Strategies to Help Your Clients Organize Their Lives (Or Your Own)

How to Create a Personalized Organization Plan by ADHD Specialist Dr. Craig Surman


ADHD or Attention Defecit Hyperactive Disorder, an inability to focus the mind, affects 4% of the population, though only 1 in 10 adults is actually diagnosed. Harvard-trained Psychiatrist Dr. Craig Surman specializes in adult ADHD research at Massachusetts General Hospital, helping patients create strategies to cope with and simplify the overwhelm and disorganization in their lives.

You don’t need ADHD to benefit: Whether it’s a client struggling to adjust to additional tasks created by new mobility limitations (a recent patient has cerebral palsy, for instance) — or simply trying to keep the daily chaos under control, here’s how to address molehills before they become mountains.

For full-blown ADHD, which makes it impossible to focus, medication may be necessary before any organizational strategies can be implemented. But medication will not solve disorganization, Dr. Surman warns: “For things like sense of time, priorities, judgment, making choices, and the question of 'What do I do when?' — you need a strategy."

Dr. Surman has written two books, one clinical: ADHD in Adults: A Practical Guide to Evaluation and Management and one for the general public, FAST MINDS: How To Thrive If You Have ADHD (Or Think You Might).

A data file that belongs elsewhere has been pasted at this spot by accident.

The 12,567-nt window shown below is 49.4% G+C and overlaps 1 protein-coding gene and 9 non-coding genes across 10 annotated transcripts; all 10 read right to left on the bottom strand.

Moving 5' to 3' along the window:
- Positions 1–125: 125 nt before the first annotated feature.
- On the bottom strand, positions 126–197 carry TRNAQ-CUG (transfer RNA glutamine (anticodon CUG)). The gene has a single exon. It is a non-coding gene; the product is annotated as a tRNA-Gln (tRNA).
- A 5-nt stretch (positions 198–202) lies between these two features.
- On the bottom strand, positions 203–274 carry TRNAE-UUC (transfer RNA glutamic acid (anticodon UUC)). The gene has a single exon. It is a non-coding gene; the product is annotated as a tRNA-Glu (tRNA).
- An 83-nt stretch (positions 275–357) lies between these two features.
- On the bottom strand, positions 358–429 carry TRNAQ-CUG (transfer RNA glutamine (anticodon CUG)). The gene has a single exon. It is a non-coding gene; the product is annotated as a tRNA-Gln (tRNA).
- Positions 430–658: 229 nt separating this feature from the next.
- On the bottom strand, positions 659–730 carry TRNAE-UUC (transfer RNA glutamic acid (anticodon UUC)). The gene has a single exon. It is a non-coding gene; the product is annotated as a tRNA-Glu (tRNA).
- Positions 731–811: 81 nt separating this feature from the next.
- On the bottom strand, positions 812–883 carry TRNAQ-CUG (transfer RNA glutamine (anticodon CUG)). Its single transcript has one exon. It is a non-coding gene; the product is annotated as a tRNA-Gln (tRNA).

He says, “There's a whole spectrum of problems with focus, physical restlessness, impulsivity, and related symptoms. Not everyone is disorganized or hyperactive; some people just have difficulty focusing.” He cautions that ADHD can only be diagnosed during a clinician visit, although ASRS offers a free preliminary online screening test.

Each individual has her own problem areas, but also coping techniques that have worked in the past. Dr. Surman advocates a personalized plan rather than a one-size-fits-all approach. To create the best plan for you, answer these questions:

  1. Is there a “scene of the crime”? If there is a huge stack of papers on the table, ask yourself, what is in there? When can I intervene and step in to stay on top of it — by sorting the mail once a week, or maybe daily, as soon as it arrives? The first step is always to take a step back and figure out, when is the critical moment where I can act differently to break this pattern?
  2. Is there something that I can outsource to someone else? Not everyone can hire a cleaner/organizer or a finance specialist, but other people can often be a great help if that's a possibility. You could be a major asset to your client in this regard. Another great tool is our smartphones and calendar/planner, notebook, and alarm/notification functions — use them as tools rather than distractions!
  3. What's in my head that doesn't need to be? Have one specific place where you can jot down thoughts that pop up: a notebook, smartphone, or planner. Then, set a planning time where you sit down and go over your list and allocate time to perform the specific tasks.
  4. When working with people who are scattered or disorganized, it can be easy to feel impatient or be frustrated by them, but Dr. Surman notes that these individuals are not lazy or willfully causing a problem in most cases. Educating yourself to appreciate the true nature of the problem will be beneficial in collaborating together to find solutions.

    Remember that someone who has had lifelong organizational issues is different from someone newly injured/immobilized and who may be facing emotional overwhelm or frustrations when struggling to adapt. Each individual is unique.

    There are also many online and in-person support groups and other resources available on the CHADD website. Dr. Craig Surman’s website is